Select “Add effect…” in the Post-Process Volume of the Gameobject created in the previous preparation. In the Post-Process Volume of the Gameobject we created in the preparation, and select Color Grading from the list.
How to use Color Grading
First, let’s take a look at the basic usage of Color Grading.
There are three basic modes of Color Grading.
|Low Definition Range (LDR)||For low-end platforms. It is suitable for STYLY use with relatively low load.|
|High Definition Range (HDR)||
For high end platforms. All color operations are applied in HDR, resulting in a wide range of brightness and vivid colors.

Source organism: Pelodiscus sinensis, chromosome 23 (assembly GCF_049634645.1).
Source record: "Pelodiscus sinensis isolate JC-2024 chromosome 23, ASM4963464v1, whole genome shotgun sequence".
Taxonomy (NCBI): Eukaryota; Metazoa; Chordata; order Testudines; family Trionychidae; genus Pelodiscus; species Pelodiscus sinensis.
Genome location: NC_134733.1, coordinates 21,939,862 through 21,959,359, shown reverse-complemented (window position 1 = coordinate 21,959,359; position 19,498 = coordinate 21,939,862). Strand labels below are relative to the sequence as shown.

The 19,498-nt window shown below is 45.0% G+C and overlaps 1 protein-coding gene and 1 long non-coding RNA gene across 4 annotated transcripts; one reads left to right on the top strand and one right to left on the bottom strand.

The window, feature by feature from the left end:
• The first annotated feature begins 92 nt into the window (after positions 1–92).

But it is also very demanding.
|External||For custom 3DLUTs created with external software.|
The sample scene was created using High Definition Range (HDR), but there were no problems with the scale of the sample scene.
It is a good idea to use different Modes depending on the size of the scene you are creating.
Tonemapping is a function that re-maps the brightness according to the display we are using, and this function can be used to create a sense of atmosphere for the entire space.
Tonemapping is especially effective for HDR, which has a wide range of brightness.
There are four modes of Tonemapping.
I’ll explain them one by one, comparing them to the image without the effect.
The above is the Default setting.
This mode has low saturation and low contrast.
The overall effect is gentle.
ACES is the tone mapping used in movies and other media, and it gives a crisp impression with high saturation and contrast.